The internet created a platform for content to go viral and catch the attention of individuals from all over the globe. While it’s typically easy for people in the spotlight, like celebrities as an example to create viral content at the click of a “post” button, we’ve also seen a number of posts, videos, photos, etc gone viral from just every-day people with no background of being in the spotlight. According to brand new research by Jonah Berger and Katherine Milkman of the Wharton School, there could very well be a reason – or even a recipe for why their content went viral.
Both Milkman and Berger were connected by a colleague and quickly grew a mutual interest in viral contend. The two then decided to use a measurable experiment to understand which articles emerged as the most shared and why. They first built their own web crawler and studied content on the New York Times website for three months, amounting to approximately 7,000 articles in total. Expectedly, they found that articles promoted on the homepage had a 20% greater chance than average of being shared. They framed this placement as advertisement because of the prominence given to the content. Surprisingly, they found that the quality of the content of an article was just as impactful to its virality as its promotion.
The duo then hypothesised the reason for this – suggesting that readers who share content online are motivated by a few factors including wanting to increase their social status and popularity among others by appearing in the know, useful and positive based on the content they share, wanting to strengthen social bonds by sharing content others relate to, and wanting to equalise the emotional impact of content they consume, like if something would be shocking or scary, it would be much easier to normalise in the brain due to the discussion behind it.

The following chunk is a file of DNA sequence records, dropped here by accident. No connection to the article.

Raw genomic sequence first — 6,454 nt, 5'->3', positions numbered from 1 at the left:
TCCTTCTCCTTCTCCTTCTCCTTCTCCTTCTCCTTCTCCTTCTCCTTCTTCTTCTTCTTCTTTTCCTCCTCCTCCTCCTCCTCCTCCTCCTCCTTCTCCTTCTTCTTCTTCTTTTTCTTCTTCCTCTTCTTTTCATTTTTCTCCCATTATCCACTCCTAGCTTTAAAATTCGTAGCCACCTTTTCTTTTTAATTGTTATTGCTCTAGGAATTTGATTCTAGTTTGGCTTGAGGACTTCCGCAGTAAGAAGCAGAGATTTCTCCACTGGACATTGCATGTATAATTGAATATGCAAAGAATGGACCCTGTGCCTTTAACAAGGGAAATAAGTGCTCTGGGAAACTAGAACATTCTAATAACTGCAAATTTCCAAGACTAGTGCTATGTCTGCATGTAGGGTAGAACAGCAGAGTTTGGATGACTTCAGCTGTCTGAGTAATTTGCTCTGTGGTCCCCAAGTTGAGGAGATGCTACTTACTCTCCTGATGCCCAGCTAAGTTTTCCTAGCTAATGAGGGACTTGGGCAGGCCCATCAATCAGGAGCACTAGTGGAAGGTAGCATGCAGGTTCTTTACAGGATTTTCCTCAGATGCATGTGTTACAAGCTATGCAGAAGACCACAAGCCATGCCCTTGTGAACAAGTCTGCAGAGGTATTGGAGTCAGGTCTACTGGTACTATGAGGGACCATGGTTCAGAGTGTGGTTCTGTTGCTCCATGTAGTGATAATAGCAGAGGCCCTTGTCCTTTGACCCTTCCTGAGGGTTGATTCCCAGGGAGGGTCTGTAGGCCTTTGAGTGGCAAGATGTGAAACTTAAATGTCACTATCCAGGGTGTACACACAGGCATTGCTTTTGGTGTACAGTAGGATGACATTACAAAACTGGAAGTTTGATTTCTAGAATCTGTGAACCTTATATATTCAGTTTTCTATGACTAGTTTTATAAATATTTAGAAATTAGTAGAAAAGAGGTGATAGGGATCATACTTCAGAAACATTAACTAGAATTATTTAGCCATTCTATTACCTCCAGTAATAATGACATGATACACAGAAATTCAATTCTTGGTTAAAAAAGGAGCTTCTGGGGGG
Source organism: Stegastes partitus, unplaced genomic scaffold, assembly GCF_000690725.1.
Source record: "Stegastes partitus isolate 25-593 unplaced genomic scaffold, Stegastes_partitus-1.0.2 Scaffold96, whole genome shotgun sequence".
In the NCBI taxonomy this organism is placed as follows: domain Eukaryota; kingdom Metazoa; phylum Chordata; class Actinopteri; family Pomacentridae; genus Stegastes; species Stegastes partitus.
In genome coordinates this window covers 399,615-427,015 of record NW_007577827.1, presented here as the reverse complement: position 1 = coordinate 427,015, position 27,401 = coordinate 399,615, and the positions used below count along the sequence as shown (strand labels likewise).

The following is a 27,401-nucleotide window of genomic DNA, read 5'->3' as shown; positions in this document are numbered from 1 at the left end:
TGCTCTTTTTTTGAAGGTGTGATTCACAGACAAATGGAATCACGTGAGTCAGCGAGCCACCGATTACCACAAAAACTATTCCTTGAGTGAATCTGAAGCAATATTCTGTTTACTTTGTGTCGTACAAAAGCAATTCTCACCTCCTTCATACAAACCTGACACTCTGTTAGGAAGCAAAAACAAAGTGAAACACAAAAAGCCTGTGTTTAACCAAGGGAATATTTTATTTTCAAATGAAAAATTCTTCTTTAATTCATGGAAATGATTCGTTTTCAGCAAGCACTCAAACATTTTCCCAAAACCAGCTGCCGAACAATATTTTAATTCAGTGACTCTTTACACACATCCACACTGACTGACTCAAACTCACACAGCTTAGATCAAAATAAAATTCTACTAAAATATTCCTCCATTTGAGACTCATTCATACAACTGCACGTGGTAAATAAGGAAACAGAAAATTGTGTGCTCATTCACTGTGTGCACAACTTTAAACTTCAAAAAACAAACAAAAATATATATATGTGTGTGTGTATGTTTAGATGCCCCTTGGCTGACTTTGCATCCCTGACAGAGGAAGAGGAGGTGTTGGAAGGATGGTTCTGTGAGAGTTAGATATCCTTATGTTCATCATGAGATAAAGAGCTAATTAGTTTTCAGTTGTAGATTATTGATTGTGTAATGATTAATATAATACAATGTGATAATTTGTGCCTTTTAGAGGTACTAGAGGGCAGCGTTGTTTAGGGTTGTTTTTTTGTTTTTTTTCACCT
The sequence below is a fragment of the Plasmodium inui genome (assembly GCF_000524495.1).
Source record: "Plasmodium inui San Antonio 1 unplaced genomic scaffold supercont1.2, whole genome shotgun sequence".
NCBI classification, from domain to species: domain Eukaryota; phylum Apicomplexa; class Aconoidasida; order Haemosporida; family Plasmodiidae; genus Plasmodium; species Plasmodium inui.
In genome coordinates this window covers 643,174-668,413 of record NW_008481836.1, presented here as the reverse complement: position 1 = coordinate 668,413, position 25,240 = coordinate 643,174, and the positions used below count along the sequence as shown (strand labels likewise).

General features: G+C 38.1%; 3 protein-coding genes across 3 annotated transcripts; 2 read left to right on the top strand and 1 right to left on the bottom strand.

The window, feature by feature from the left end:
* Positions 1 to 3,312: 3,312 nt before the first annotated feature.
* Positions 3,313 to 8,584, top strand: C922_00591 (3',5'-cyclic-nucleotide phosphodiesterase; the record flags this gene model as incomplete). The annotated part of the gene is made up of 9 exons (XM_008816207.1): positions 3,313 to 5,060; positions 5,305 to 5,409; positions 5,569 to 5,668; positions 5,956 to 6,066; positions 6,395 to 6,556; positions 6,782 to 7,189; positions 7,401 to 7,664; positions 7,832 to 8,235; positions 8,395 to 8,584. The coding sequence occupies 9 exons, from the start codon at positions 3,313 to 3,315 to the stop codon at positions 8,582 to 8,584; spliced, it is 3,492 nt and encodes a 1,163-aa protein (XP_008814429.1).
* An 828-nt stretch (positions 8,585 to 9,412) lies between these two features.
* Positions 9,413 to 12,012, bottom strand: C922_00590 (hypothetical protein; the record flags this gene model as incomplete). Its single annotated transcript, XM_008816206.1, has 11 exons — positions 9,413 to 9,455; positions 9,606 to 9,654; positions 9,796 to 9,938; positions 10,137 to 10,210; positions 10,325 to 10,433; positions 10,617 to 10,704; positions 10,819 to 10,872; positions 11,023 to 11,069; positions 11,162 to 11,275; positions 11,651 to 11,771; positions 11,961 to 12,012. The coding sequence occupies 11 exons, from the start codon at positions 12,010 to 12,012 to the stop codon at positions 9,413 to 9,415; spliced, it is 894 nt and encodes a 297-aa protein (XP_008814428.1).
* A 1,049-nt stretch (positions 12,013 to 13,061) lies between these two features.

During the research, the duo found that content that triggered certain emotions was especially likely to go viral. Specifically, content that made people angry was the most likely to go viral, with a 34% greater chance than the average. Content that was awe-inspiring was second most likely, at 30% greater than the average. Content that inspired feelings of sadness was the least likely to go viral and was a shocking 13% below the average. The study also displayed that articles with practical information were also 30% more likely to go viral than the average.
Recently, consumer psychologist Dr Brent Coker from the University of Melbourne had elaborated on the study and identified four key elements present in all viral videos.
Dr Coker’s research included analyses of viral video content and experiments showing viewers a range of clips which revealed four common factors, including “Sharability’” on social media, how well thee viewers must be able to connect to the content (like activating memories via music and nostalgia), and large emotional range (like what would take the viewer from an emotional low (sadness or unfairness) to an emotional high (joy, love or justice) are more likely to go viral), “Frisson” or primitive feelings of excitement or thrill which are often a physical response to a viral video.
“We understand that people watching a successful, emotive video with these four factors have the same biological response as when someone is faced with a predator and instinctively the body goes into fight or flight mode,” said Dr Coker. “My research found that this release of adrenaline and endorphins, when combined with certain memories, makes a viewer far more likely to share a video and therefore make it go viral.”
He continued, “Shifting people rapidly across certain emotions is a highly successful tactic which also makes people highly likely to share content on their social media channels.”
Both parties in participating research findings hope that the studies will have wide ranging impact for both marketing practice as well as understanding how pop culture and viral videos are experienced and received by the public, and how the public begins to understand the “ingredients” of a viral recipe.